Avr Studio Syntax cheat sheet

Is there a cheat sheet out there that explains the syntax of AVR studio? I have programmed in basic before. I just got an OX2 and can’t seem to get much going. I have been reading a few books on programming in C but none explain how to use it in an AVR. Where would you start if you had NO experience before? I have no idea on how to start header files or anything. I am looking just to make LED’s blink, no LCD, no SPI… Nothing but LED’s and maybe some analog and digital inputs. I would like to be able to start from scratch so I understand whats going on. All the external files for the OX2 are just so overwhelming that I have no clue on what I can touch and what has to stay. So any pointers? I have been looking through the net looking into hoe to program. There are lots of general sites but most give you what you know with another language. I am looking for stuff like:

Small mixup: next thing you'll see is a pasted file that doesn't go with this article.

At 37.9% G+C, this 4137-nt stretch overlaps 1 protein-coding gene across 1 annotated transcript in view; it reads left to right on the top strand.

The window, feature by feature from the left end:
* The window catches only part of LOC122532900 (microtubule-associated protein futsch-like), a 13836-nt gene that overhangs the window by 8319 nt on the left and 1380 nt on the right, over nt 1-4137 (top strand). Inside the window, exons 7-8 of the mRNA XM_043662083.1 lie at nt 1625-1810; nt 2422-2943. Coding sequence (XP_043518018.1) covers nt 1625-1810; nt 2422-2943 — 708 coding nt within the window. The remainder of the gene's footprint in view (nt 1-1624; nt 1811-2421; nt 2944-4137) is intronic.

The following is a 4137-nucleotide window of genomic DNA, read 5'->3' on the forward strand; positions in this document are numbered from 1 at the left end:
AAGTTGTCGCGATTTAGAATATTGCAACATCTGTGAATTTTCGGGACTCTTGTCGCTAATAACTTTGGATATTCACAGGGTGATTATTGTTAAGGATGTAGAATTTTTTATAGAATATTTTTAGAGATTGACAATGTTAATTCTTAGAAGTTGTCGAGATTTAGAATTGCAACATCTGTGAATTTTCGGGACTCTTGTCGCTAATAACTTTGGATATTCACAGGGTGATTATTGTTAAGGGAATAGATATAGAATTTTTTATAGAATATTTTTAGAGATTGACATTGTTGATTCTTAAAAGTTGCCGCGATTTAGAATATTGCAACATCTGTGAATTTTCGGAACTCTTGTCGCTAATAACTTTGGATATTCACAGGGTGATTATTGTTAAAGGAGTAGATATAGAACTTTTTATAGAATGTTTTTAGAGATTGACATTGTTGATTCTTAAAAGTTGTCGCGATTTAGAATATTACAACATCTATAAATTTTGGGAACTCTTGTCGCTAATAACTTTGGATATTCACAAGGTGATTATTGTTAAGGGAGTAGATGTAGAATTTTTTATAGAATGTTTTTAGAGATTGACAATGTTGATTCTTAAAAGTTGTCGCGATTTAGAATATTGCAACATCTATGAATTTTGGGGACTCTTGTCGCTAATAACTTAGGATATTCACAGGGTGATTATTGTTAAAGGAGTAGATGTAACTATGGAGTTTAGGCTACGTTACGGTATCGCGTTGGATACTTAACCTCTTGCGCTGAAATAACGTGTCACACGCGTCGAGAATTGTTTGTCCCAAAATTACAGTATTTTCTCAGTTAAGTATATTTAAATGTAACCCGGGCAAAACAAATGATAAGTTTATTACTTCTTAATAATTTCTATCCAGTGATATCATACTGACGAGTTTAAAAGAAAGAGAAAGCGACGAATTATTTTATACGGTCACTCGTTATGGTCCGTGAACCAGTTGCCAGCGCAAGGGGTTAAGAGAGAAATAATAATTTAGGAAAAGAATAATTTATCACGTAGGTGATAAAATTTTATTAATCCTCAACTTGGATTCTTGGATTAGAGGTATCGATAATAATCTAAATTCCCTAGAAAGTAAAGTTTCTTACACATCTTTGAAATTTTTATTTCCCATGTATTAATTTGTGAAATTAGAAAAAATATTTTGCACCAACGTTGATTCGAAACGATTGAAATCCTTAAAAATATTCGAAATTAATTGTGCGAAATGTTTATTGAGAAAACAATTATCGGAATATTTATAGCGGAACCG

Portc.2 = 1 “sets portc.2 high”

GetADC(1) “Gets adc channel 1”

Can this be done or does everything have to have some crazy header file with 12 other friends.


Hahaha! Well, I hate to say it but to some extent yeah, everything has to start with some crazy header file and twelve friends. Though they have been known to travel in smaller parties than that.

A good place to start with C programming on micros is Joe Pardue’s book, “C Programming for Microcontrollers”. It uses the AVR Butterfly for its examples, but the ATmega169 on the Butterfly isn’t TOO different from the ATmega644 on the OX2. Some of the stuff in the book won’t be of immediate use (like driving the Butterfly’s LCD, which is completely different from driving the OX2’s LCD), but a lot of it is of immediate utility (digital I/O, analog input, etc.)